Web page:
Special to Reminder Publications
Special 30th Anniversary shows:
The Tannahill Weavers, Feb. 18, $17.50 adv., $20 door
CJ Chenier & Red Hot Louisiana Band, Feb. 20, $12.50 adv., $15 door
The Pousette-Dart Band, Feb. 21, $15 adv., $18 door
Greg Brown, Feb. 23 and 24, $35 adv., $40 door
Leo Kottke, Feb. 25 and 26, $30 adv., $28 door
Fred Eaglesmith, Feb. 27 and 28, $25 adv., $30 door
The Iron Horse Music Hall, 20 Center St., Northampton
For further information, call 584-0610
Northampton was much different 30 years ago. Despite the influence of Smith College, it was still a small town of independently owned hardware and stationary stores. That changed with the opening of the Iron Horse Music Hall in February 1979, and its nearly non-stop presentation of great music since.
"The Iron Horse is an oasis, for sure," Jim Neill, marketing director of the Iron Horse Entertainment Group (IHEG), said, "an anchor that you know is going to be there. There's almost a guarantee that there's going to be a certain level of culture."
Celebrating its 30th anniversary, the club will be presenting an amazing array of top-notch musicians during February. "When we saw that the anniversary was coming up, we realized that we should do something special," Neill said. "We went back through the files and pulled out a wish list of names. We whittled it down to the people who were available and came up with a pretty solid lineup."
The schedule reflects the eclectic vision that has made the Iron Horse one of the most respected venues in the United States.
Scottish folk-rockers, the Tannahill Weavers, will be appearing on Feb. 18. Zydeco accordionist/vocalist CJ Chenier and his Red Hot Louisiana Band will be ushering in the Mardi Gras season on Feb. 20 with popular '70s soft rockers, the Pousette-Dart Band, taking the stage the next night.
One of three artists, along with guitar wiz Leo Kottke (Feb. 25 and 26) and Canadian singer-songwriter Fred Eaglesmith (Feb. 27 and 28), who'll be performing on two nights, Greg Brown has a long association with the Iron Horse.
"When I first came east," said the Iowa-born singer-songwriter who performs at the Iron Horse on Feb. 23 and 24, "my first three gigs were at Passim's [in Cambridge], the [now closed] Folkway [in Peterborough, N.H.] and the Iron Horse. That was my whole tour."
The Iron Horse has come a long way since Brown first played the club in the early 1980s. "It was much smaller then," he recalled, "about half the size."
The inspiration that led to the opening the Iron Horse was sparked during a trip that Jordi Herold, a junior high school teacher in Amherst, took to England in the late-1960s. "He visited the caf s," Neill said, "and saw people baking bread and writing poetry. People were playing guitars. Incense was burning."
Guided by that vision, Herold rented a store in Northampton and opened the Iron Horse as a caf and not specifically as a music venue. After radio station WRSI went on the air, establishing a market for acoustic and roots music, Herold began booking local folk musicians into the club.
"People who played Passim's in Cambridge were aware of Northampton," Neill said. "They'd come out to play and flesh out the routing on a New England tour. It grew from there."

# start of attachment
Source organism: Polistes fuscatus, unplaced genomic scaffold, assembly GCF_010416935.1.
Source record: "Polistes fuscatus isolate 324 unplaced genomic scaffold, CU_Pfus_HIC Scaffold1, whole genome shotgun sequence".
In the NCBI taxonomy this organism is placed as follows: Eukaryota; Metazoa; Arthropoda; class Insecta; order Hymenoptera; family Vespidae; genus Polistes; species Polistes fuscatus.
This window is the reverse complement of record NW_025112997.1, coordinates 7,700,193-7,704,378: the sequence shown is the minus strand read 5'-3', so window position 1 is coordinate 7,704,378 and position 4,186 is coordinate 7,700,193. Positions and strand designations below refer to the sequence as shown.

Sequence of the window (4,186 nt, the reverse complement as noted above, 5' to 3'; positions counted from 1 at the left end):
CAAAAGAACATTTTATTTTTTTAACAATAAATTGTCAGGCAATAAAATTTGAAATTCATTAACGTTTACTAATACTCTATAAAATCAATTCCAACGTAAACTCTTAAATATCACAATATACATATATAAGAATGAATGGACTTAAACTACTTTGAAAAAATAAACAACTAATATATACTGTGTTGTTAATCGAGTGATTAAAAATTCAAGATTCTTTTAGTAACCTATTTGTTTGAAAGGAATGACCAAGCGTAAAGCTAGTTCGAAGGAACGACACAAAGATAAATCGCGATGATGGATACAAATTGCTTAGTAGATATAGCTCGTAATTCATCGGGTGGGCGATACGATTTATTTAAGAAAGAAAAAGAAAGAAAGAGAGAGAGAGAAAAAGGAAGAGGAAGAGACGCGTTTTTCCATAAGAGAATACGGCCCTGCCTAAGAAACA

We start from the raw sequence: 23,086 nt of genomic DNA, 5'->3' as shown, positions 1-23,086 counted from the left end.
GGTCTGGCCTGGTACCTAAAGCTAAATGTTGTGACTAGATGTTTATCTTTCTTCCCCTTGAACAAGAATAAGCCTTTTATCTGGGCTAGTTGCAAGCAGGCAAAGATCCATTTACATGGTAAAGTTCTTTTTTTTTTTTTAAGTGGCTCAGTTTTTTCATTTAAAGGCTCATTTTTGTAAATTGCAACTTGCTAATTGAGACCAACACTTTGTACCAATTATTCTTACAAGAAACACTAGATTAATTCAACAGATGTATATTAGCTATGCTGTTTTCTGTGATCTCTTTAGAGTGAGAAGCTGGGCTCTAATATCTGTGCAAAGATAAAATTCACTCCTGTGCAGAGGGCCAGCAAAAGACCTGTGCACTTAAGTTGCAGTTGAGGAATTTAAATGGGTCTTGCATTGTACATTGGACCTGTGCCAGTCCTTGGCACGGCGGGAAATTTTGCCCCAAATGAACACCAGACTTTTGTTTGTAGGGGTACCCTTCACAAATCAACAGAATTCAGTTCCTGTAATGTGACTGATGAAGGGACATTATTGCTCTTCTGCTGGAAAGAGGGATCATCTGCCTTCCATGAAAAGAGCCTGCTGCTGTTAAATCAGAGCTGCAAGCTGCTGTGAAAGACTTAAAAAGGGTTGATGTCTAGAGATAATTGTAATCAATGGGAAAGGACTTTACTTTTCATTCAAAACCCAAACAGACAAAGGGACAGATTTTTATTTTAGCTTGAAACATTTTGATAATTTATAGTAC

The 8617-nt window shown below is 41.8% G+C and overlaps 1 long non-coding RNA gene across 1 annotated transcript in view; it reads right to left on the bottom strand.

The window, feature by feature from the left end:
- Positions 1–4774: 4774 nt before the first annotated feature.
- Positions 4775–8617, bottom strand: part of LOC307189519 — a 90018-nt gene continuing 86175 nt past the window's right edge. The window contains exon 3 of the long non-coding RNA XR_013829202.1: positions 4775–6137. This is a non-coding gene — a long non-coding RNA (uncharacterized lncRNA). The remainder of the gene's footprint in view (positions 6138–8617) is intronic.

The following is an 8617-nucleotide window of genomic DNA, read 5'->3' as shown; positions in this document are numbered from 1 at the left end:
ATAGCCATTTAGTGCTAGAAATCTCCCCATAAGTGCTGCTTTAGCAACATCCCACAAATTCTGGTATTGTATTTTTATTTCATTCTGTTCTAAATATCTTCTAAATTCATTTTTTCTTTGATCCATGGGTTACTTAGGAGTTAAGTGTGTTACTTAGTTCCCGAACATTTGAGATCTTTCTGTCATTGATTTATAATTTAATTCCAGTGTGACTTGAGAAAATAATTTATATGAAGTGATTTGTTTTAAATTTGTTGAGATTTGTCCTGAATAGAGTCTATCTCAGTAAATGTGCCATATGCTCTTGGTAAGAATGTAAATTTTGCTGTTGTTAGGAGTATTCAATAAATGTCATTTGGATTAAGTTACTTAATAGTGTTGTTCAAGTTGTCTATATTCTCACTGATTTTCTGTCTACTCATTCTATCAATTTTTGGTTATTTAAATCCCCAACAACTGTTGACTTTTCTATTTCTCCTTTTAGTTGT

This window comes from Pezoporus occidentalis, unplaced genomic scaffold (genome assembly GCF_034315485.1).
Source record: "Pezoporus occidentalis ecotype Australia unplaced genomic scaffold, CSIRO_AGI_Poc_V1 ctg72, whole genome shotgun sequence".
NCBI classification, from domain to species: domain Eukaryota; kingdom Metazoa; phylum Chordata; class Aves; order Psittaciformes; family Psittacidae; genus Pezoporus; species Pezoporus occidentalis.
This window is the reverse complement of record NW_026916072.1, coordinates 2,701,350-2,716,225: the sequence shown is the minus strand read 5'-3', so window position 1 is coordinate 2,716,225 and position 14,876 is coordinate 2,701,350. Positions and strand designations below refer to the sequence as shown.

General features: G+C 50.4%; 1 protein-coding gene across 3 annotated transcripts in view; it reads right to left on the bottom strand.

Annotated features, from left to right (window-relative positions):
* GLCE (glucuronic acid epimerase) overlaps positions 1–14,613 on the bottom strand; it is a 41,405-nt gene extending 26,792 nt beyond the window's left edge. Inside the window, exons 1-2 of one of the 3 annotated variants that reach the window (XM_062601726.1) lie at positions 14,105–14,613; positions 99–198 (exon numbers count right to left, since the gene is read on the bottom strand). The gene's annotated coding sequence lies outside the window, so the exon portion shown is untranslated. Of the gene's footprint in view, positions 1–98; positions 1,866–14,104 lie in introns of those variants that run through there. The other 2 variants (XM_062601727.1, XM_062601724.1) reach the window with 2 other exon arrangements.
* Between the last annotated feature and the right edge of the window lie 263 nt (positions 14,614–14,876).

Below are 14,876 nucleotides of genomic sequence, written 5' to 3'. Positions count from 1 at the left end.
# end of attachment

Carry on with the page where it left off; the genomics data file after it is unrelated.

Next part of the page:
When the space next door, which had been a feminist bookshop, became available in the late-1980s, Herold rented it, knocked a wall down, put up a loft and doubled the capacity of the Iron Horse.
"Performers now had a proper stage," Neill said, "instead of setting up in the window, which is where you'll now find the ticket taker."
As the reputation of the Iron Horse grew, artists began making the club a mandatory stop. "It became as important a part of a tour's routing as Cambridge, Boston or New York," Neill recalled. "With the fans here, artists discovered that this wasn't a backwater town. People knew their music."
Herold sold his interest in the club in the early-1990s to a couple of Hampshire College students who lacked his business sense and were unable to keep the club going. Closed for almost two years, it was resurrected after being purchased by attorney and real estate investor Eric Suher. "He saw this club," said Neill, "and he couldn't imagine Northampton without it. He didn't buy the building but he bought the business. The club is now under his jurisdiction."
With Suher leading the way, Iron Horse Productions has grown into a conglomerate of three music venues, with shows also at the Calvin Theater and Pearl Street. "The Calvin Theater is a place where we bring in larger artists," Neill explained. "Sometimes, artists who play the Iron Horse graduate to the Calvin. Pearl Street is in-between the other two, in terms of capacity. We're able to bring in three tiers of artists."
Since the opening of the Iron Horse, audiences and performers have grown together. "People are now seeing their fifteenth or twentieth show by an artist," Neill said. "It's not just a one-time thing. They realize that they've been friends all of this time. When artists come to the Iron Horse, they let their guard down and relax. They know the crowd is pulling for them."
The Iron Horse has continued to grow. In recent years, indie-rock and up-and-coming bands have been presented following the sit-down dinner shows.
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